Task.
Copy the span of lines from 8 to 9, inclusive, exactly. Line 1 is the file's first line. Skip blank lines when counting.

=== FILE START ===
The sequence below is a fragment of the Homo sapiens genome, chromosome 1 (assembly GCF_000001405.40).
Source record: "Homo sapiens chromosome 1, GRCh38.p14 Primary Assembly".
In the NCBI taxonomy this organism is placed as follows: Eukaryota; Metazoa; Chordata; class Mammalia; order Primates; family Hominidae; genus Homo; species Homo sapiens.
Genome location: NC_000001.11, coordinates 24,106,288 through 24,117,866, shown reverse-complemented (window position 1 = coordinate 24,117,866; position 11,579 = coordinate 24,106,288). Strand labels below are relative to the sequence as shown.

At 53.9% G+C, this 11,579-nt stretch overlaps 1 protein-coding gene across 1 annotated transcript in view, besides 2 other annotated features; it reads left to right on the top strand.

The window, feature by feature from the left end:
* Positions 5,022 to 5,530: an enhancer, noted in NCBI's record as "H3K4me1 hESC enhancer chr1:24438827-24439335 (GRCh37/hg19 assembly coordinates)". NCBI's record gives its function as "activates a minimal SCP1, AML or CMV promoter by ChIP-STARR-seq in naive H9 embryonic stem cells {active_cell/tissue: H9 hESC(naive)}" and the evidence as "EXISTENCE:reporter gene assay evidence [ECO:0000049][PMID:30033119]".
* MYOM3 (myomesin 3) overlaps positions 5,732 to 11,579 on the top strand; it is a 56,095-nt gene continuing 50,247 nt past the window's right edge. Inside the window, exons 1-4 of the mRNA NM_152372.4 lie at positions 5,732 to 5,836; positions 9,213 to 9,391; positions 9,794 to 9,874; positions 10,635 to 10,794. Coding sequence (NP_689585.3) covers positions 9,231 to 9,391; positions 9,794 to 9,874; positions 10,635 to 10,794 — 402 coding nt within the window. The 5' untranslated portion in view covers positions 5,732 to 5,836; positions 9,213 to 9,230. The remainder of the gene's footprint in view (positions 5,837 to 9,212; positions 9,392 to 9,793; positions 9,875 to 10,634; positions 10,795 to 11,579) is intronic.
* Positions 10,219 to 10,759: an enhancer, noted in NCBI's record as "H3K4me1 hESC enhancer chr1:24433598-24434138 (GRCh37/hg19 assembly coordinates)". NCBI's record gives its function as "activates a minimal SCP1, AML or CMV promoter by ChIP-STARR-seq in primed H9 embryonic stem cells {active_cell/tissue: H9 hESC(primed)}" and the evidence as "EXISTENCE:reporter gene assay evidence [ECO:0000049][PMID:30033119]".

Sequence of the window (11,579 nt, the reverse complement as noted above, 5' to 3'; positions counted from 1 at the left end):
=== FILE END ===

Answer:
* MYOM3 (myomesin 3) overlaps positions 5,732 to 11,579 on the top strand; it is a 56,095-nt gene continuing 50,247 nt past the window's right edge. Inside the window, exons 1-4 of the mRNA NM_152372.4 lie at positions 5,732 to 5,836; positions 9,213 to 9,391; positions 9,794 to 9,874; positions 10,635 to 10,794. Coding sequence (NP_689585.3) covers positions 9,231 to 9,391; positions 9,794 to 9,874; positions 10,635 to 10,794 — 402 coding nt within the window. The 5' untranslated portion in view covers positions 5,732 to 5,836; positions 9,213 to 9,230. The remainder of the gene's footprint in view (positions 5,837 to 9,212; positions 9,392 to 9,793; positions 9,875 to 10,634; positions 10,795 to 11,579) is intronic.
* Positions 10,219 to 10,759: an enhancer, noted in NCBI's record as "H3K4me1 hESC enhancer chr1:24433598-24434138 (GRCh37/hg19 assembly coordinates)". NCBI's record gives its function as "activates a minimal SCP1, AML or CMV promoter by ChIP-STARR-seq in primed H9 embryonic stem cells {active_cell/tissue: H9 hESC(primed)}" and the evidence as "EXISTENCE:reporter gene assay evidence [ECO:0000049][PMID:30033119]".